Premonitions are impossible. But they come true all the time. What if you knew that something terrible was going to happen? What if you could share your vision? Could these forebodings help the world to prevent disasters? In 1966 John Barker, a dynamic psychiatrist working in an outdated British mental hospital, established the Premonitions Bureau to investigate these questions. He would find a network of hundreds of correspondents, from bank clerks to ballet teachers. Among them were two unnervingly gifted ‘percipients’. Together, the pair predicted plane crashes, assassinations and international incidents with uncanny accuracy. And then, they informed Barker of their most disturbing premonition: that he was about to die.
Sam Knight’s The Premonitions Bureau is an enthralling true story, of madness and wonder, science and the supernatural — a journey into the oddest corners of ‘60s Britain and the most powerful and unsettling reaches of the human mind. He talks to LBC radio host Matt Stadlen.
MacManus, aka DJ and broadcaster Annie Mac, discusses her new direction – a writing debut. A powerful coming of age novel and an intimate family study, Mother Mother examines the cost of unconditional love.
Mary McConnell grew up longing for information about the mother she never knew – who died suddenly when Mary was only a baby. Her brother Sean was barely old enough to remember, and their father numbed his pain with drink. Now thirty-five years old, Mary has lived in the same house her whole life. She’s never left Belfast. She has a son, TJ, who’s about to turn eighteen, and is itching to see more of the world. One Saturday morning, TJ wakes up to find his mother gone. He doesn’t know where – or why – but he’s the only one who can help find her.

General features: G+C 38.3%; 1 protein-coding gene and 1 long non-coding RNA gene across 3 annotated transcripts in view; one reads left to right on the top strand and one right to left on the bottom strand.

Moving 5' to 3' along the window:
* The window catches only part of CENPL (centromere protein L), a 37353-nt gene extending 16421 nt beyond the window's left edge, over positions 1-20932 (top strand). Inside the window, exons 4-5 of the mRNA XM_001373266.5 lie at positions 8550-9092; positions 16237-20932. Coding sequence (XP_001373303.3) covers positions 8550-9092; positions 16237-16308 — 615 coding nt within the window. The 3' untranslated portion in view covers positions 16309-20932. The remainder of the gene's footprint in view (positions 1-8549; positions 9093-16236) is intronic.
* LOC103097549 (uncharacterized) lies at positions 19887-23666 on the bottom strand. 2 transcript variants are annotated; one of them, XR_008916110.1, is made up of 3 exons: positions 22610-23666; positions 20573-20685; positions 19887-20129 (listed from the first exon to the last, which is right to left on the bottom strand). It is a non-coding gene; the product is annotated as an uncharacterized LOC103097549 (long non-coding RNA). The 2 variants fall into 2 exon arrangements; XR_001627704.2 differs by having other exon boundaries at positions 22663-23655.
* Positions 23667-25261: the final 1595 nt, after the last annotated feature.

Mother Mother takes us down the challenging road of Mary’s life, while following Joe’s increasingly desperate search for his mother, as he begins to understand what has led her to this point.
Join Helena Merriman (Creator of Tunnel 29 and Room 5) for a special recording of BBC Radio 4’s new series all about our minds and bodies – and what happens when they behave in ways we don’t understand.